When I was a kid, we lived in Jamaica… and yes, it was a phenomenal experience. My Dad has always been intrigued with the cosmos (it’s worth reading the origin of that word, in my opinion), and so I thought it was common during childhood to be pulled from bed in the middle of the night to observe some sky-event.
In fact, we lived there when Halley’s Comet was last visible in 1986, and I remember viewing it through Dad’s telescope in front of our house, which sat on top of Stony Hill and overlooked the capital city of Kingston as well as the harbor. My grandmother Lillian and her sister, my great aunt Earline, where with us. I distinctly remember my Dad saying that I was the only one of the four of us who might possibly have the opportunity to see (and remember) Halley’s Comet twice in a lifetime. Its orbit is roughly 75 – 76 years, so it was visible in 1910, 1986 and will next be visible from earth in mid-2061. Pretty interesting stuff.
As an adult, I’ve made a little less fun of my Dad and have adopted a lot of his habits. My oldest daughter – who is about the age I was when we saw Halley’s Comet – has been pulled from bed in the middle of the night more than a few times to stare into the night sky for an eclipse, a special planet sighting or a clear view of constellations. Fortunately, I married a man who is far more adept than I am at recalling some of these details… and he has a killer smart phone night sky app. Speaking of which, here’s a New York Times list of apps for the night sky if you’re in the market. They’re great tools to share with kids, since you can point them skyward and see an outline of constellations or identify stars and planets.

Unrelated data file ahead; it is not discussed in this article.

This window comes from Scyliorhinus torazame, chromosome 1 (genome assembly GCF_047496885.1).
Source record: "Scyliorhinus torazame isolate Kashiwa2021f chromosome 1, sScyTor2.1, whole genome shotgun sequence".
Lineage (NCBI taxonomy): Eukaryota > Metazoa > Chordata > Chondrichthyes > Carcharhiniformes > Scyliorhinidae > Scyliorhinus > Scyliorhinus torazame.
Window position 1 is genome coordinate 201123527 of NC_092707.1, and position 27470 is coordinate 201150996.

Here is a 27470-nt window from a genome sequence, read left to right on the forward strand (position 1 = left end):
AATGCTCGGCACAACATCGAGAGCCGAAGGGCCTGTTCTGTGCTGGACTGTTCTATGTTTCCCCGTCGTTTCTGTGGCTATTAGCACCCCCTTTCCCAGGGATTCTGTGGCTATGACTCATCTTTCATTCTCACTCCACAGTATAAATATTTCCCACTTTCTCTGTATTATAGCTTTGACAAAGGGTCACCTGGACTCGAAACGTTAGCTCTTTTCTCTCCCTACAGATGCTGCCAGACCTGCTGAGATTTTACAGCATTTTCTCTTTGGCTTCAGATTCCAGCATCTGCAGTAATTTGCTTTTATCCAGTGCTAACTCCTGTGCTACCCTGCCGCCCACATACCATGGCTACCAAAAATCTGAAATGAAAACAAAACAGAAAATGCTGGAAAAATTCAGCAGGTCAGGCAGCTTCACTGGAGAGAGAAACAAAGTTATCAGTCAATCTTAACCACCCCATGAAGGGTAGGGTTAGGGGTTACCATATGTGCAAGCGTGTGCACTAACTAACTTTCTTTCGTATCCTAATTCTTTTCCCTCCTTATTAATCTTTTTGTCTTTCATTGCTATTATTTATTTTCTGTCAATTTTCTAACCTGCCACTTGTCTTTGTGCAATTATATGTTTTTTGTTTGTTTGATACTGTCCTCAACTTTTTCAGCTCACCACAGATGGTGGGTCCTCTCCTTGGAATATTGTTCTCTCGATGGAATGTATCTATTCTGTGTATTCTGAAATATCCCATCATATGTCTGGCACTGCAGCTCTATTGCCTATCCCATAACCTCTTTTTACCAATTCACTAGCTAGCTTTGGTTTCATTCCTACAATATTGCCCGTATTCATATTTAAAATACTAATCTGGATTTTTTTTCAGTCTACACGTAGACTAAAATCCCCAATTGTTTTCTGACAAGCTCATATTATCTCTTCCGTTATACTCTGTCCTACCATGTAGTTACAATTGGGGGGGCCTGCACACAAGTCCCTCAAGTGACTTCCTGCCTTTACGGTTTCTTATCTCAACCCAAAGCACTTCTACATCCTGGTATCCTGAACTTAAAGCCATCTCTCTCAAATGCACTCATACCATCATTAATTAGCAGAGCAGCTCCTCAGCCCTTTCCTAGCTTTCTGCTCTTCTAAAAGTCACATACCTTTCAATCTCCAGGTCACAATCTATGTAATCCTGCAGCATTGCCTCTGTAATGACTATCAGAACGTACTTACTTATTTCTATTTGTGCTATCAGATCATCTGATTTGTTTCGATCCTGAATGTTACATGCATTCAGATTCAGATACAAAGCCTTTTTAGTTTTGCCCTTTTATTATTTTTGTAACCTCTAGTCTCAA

If all that seems a little too lofty, do this one thing: plan a Perseid Picnic with your family for this Saturday night, August 11.
It’s one of the last weekends before many kids start school, and a great way to wrap up the summer as a family. You’ll need to identify (in advance!) a spot out away from town where you can see the night sky clearly without the distraction of city light pollution and vehicles. The middle of a soccer field or a city park won’t usually work – if there are lights nearby, you won’t be able to see the show. I’d share our spot with you – but then it wouldn’t be a secret!
On Saturday night, the Perseids will be at their peak. This is the most reliable annual meteor shower visible, occurring each August. Up to 80 meteors will be visible per hour! There is a fantastic article from Astronomy Magazine with plenty of details and tips, such as the rendering below by Roen Kelly. While you’re exploring the Astronomy.com website, sign up for emails about other night-sky events that you might want to pull your kids out of bed to experience!
Astronomy is a great activity for kids. The Star Atlas maps on Astronomy.com have plenty of details on constellations such as Andromeda the Princess, Perseus the Hero and the Bear’s realm. Sounds pretty interesting, doesn’t it? Here are just a few of the intriguing resources on the Astronomy.com website:
We usually put the kids in PJs and pack some snacks – my husband makes some mean kettle corn that we put in brown paper bags, and we usually take some cookies, sparkling cider for the kids and a little champagne for ourselves. Make it a celebratory evening and forget about bedtimes, or plan ahead for some well-timed naps. The later you go into the night and the early morning hours, the better the show.
Check out the Astronomy Magazine article and plan to enjoy this experience this as a family. You’ll never forget laying in a field with the people you love most as your own private fireworks burst above your head. You’ll hear the excitement in their voices – “there’s one!” And you might even have a chance to tell them about Halley’s Comet – 2061 will be here before we know it.